Are Coastal Cops Coming Soon?
January 27, 2011
By Anthony Pignataro
JAN. 27, 2010
It was most interesting to read that Senate President Pro Tem Darrell Steinberg, D-Sacramento, is calling for regulatory reform. “I always think that good policy makes for good politics,” he says in the Jan. 21 Sacramento Bee. “The primary purpose is to make it clear to the people of California that we get it, and that we aim to do things differently.”
What will be even more interesting is how Steinberg – and the rest of the Democrats who control both houses of the state Legislature – will react to a recent but largely ignored proposal to expand the regulatory powers of the California Coastal Commission, which since 1972 has overseen development along the state’s 1,100-mile shoreline. On Jan. 19, the state Legislative Analysts Office (LAO) re-released an old recommendation that, given Steinberg’s apparent willingness to reign in business-constricting regulations, is a step in the wrong direction.
“We recommend that the Legislature grant the California Coastal Commission the authority to levy administrative civil penalties in order to reduce the costs of enforcing compliance with the commission’s regulations and to stabilize funding for related activities,” states this LAO summary. “We further recommend that a special fund be created within the commission for receipt of penalty revenues.”
There’s a chilling implication here, but first a little background. Any city or county or local government that wants to develop its coastline has to develop a Local Coastal Plan (LCP). This plan must pass muster with the Coastal Commission, which has 15 members (three of which are non-voting) and is tasked with making sure that any coastal development protects existing habitats, public access, shoreline views, farmland, fishing and any archaeological sites. Given that local cities and counties are already mandated to do much of that, the Coastal Commission is an easy target for those who want to do away with wasteful state bureaucracies.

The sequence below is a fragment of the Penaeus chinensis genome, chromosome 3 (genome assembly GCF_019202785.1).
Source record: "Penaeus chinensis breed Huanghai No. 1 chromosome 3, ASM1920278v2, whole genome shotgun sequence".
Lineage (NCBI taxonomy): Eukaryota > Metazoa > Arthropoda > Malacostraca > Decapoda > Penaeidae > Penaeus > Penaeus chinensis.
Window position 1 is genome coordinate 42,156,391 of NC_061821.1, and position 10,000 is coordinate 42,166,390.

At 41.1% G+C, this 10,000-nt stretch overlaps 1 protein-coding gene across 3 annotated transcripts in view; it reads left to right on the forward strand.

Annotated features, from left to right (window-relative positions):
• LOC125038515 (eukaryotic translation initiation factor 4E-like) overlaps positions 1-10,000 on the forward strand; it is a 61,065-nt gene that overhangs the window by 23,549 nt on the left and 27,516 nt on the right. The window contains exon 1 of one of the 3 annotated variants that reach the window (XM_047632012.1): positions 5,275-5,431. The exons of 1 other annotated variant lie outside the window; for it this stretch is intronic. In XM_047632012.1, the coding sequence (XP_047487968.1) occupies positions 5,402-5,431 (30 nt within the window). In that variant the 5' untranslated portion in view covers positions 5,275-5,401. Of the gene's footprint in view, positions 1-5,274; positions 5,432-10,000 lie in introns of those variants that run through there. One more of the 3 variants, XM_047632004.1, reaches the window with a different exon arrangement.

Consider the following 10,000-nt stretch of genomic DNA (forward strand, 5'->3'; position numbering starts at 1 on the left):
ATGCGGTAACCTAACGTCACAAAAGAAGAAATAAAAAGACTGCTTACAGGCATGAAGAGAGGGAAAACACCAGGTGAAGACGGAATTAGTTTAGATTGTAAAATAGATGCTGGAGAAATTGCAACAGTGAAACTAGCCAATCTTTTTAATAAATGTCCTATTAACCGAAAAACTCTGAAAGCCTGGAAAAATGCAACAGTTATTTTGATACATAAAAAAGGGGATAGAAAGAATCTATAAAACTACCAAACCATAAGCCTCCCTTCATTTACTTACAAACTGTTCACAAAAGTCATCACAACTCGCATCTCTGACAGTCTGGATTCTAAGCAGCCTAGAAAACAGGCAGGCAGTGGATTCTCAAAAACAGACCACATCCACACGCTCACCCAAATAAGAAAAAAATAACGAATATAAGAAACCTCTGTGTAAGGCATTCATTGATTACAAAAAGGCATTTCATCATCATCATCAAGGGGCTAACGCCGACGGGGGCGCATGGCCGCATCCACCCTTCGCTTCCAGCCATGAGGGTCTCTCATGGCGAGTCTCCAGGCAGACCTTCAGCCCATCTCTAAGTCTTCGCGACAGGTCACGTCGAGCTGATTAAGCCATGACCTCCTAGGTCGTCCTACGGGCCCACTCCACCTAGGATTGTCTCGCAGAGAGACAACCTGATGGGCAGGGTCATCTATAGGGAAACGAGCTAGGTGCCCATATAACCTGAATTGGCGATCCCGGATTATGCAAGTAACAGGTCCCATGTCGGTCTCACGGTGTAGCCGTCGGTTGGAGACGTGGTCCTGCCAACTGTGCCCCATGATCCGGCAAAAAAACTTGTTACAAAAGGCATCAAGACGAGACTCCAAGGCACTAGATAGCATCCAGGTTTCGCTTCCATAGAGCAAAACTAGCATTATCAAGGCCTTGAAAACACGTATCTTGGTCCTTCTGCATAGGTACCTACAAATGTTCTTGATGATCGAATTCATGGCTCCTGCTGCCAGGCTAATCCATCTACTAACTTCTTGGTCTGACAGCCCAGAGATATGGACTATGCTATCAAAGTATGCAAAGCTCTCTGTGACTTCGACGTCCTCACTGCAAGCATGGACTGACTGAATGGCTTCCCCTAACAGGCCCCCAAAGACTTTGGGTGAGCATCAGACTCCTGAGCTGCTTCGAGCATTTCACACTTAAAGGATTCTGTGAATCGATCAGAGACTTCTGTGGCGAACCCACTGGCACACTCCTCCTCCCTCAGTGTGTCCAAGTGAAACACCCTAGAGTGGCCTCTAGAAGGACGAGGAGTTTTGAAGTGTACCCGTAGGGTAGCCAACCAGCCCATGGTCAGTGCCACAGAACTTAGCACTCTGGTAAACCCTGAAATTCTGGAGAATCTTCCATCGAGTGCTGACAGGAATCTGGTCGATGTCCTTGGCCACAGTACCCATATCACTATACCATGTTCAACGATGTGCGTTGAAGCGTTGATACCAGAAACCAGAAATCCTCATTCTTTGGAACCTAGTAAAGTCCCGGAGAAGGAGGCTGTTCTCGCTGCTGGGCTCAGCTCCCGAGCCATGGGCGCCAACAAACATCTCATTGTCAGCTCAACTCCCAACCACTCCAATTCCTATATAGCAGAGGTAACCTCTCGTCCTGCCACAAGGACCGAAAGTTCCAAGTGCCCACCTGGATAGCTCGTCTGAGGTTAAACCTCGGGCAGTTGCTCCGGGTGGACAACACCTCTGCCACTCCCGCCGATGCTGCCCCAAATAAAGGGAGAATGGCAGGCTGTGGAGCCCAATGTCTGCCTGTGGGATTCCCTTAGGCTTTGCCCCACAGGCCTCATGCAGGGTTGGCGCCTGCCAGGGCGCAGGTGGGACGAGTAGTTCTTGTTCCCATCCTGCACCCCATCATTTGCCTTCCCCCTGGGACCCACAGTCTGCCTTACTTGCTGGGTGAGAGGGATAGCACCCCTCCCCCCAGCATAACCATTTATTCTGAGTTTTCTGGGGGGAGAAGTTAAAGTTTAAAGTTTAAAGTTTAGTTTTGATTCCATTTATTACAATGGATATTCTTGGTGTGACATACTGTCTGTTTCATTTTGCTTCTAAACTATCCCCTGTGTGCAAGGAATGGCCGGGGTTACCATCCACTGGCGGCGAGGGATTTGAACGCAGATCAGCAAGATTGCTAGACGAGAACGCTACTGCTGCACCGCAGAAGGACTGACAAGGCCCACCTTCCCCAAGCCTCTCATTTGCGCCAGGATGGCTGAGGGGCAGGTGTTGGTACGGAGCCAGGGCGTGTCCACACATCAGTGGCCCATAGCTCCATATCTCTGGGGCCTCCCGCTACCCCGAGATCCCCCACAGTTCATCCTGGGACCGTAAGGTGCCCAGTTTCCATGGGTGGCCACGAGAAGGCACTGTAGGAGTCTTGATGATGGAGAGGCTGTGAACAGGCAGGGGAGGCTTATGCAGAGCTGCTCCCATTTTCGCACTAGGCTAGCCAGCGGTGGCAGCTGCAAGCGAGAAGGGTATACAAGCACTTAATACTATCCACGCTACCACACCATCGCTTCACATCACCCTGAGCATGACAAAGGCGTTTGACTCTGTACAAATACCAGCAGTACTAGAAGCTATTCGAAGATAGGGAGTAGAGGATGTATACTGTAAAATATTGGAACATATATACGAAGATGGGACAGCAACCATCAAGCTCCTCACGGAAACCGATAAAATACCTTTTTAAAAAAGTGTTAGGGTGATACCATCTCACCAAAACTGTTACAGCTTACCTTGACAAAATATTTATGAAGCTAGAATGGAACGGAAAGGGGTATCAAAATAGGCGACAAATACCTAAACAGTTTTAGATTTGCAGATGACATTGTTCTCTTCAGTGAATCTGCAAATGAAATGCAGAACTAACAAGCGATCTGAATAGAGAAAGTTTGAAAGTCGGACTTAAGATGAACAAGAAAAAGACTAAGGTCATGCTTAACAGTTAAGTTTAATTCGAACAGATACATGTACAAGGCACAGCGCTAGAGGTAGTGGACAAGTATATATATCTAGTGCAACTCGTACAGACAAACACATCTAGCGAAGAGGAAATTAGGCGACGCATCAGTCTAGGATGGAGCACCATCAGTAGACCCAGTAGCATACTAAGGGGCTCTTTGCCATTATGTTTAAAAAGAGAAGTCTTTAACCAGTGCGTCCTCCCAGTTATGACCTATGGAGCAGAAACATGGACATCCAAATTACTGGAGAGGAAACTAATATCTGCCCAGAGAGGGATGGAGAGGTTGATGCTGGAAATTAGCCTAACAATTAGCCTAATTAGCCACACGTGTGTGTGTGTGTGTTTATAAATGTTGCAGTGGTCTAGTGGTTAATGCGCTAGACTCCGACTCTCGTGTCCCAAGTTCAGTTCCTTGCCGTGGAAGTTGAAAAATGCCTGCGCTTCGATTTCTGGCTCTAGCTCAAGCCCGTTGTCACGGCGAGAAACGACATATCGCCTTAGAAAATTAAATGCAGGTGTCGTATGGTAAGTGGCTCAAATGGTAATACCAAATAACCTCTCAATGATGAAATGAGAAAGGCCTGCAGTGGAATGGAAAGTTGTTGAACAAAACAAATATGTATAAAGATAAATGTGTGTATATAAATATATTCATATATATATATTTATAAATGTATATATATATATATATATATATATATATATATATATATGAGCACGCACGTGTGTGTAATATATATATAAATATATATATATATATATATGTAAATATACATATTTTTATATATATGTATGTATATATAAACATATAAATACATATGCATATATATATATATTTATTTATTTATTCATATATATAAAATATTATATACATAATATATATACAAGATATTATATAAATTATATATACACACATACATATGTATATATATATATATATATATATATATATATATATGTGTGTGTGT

According to the LAO (Coastal Commission legislative liaison and spokesperson Sarah Christie didn’t return two phone calls asking for comment), the only way the commission – which draws its $17.5 million budget from the General Fund – can currently levy fines and penalties against those cities and counties and such whose Local Coastal Plans are found out of compliance with the California Coastal Act is by filing a case in superior court. And this, according to the LAO, is a bad thing.
“This process is cumbersome and results in few fines and penalties issued by the commission due to the high cost of pursuing enforcement through the courts,” the LAO reported in its 2008-09 Budget Bill Analysis. “This, in turn, is reflected in the commission’s budget where enforcement fines and penalty revenues remain stable at $150,000, with no change from the current year. By contrast, based on our review of other state and local regulatory agencies in the resources area, whose which administratively assess fines/penalties tend to have this as a growing source of support for their enforcement activities.”
In other words, administering fines is first and foremost a matter of raising revenue. Never mind the issue of whether there are gross injustices taking place because the commission can’t prosecute localities for Coastal Act violations – or even whether the state should be doing so – granting the Coastal Commission its own police force could bring in a ton of money! Hey, if local police departments can go mercenary and hand out their own speeding tickets because they’re a great source of revenue, why can’t the Coastal Commission?
Then-Assemblyman Ira Ruskin, D-Redwood City, attempted to do exactly this two years ago. His AB226, which he introduced on Feb. 4, 2009, stated that “a person who violates the [California Coastal] act is subject to an administrative civil penalty that may be imposed by the California Coastal Commission by a majority vote of the commissioners, upon consideration of various factors, in a public hearing in an amount no less than $5,000 and no more than $50,000 for each violation.”
If the violator failed to pay the fine, the bill further allowed the commission to “file a lien on the property of the violator in the amount of the penalty.” All fines received would go straight into a new, special fund strictly for the commission rather than the General Fund. Ruskin’s bill survived five amendments, until Aug. 20, 2010 when it was completely rewritten into a bill dealing with county employee’s retirement.
Ruskin was termed out of the Assembly in 2010, and there are currently no pending bills that pick up where his AB226 left off. Steinberg’s call for regulatory reform notwithstanding, the current state budget crisis will likely provide more than enough reason to keep this idea alive.